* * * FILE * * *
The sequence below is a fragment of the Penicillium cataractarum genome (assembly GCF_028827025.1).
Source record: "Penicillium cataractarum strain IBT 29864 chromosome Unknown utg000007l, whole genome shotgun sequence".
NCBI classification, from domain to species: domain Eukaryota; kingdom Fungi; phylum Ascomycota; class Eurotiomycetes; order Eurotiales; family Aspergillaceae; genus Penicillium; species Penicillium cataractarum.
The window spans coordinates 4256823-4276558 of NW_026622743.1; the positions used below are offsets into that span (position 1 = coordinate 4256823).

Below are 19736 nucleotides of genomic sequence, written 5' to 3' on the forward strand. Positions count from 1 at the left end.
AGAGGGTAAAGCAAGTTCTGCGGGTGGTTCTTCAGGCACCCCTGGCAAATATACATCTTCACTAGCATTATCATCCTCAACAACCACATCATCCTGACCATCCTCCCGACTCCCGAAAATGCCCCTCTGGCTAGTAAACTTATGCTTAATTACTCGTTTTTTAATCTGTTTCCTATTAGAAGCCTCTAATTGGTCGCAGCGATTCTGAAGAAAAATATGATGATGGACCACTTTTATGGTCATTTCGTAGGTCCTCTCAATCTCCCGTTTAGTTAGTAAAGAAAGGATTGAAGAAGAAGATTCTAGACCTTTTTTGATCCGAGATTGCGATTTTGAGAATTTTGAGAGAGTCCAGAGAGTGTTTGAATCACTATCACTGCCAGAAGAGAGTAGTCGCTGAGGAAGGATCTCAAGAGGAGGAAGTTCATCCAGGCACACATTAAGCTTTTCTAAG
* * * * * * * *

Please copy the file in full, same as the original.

The sequence below is a fragment of the Penicillium cataractarum genome (assembly GCF_028827025.1).
Source record: "Penicillium cataractarum strain IBT 29864 chromosome Unknown utg000007l, whole genome shotgun sequence".
NCBI classification, from domain to species: domain Eukaryota; kingdom Fungi; phylum Ascomycota; class Eurotiomycetes; order Eurotiales; family Aspergillaceae; genus Penicillium; species Penicillium cataractarum.
The window spans coordinates 4256823-4276558 of NW_026622743.1; the positions used below are offsets into that span (position 1 = coordinate 4256823).

Below are 19736 nucleotides of genomic sequence, written 5' to 3' on the forward strand. Positions count from 1 at the left end.
AGAGGGTAAAGCAAGTTCTGCGGGTGGTTCTTCAGGCACCCCTGGCAAATATACATCTTCACTAGCATTATCATCCTCAACAACCACATCATCCTGACCATCCTCCCGACTCCCGAAAATGCCCCTCTGGCTAGTAAACTTATGCTTAATTACTCGTTTTTTAATCTGTTTCCTATTAGAAGCCTCTAATTGGTCGCAGCGATTCTGAAGAAAAATATGATGATGGACCACTTTTATGGTCATTTCGTAGGTCCTCTCAATCTCCCGTTTAGTTAGTAAAGAAAGGATTGAAGAAGAAGATTCTAGACCTTTTTTGATCCGAGATTGCGATTTTGAGAATTTTGAGAGAGTCCAGAGAGTGTTTGAATCACTATCACTGCCAGAAGAGAGTAGTCGCTGAGGAAGGATCTCAAGAGGAGGAAGTTCATCCAGGCACACATTAAGCTTTTCTAAG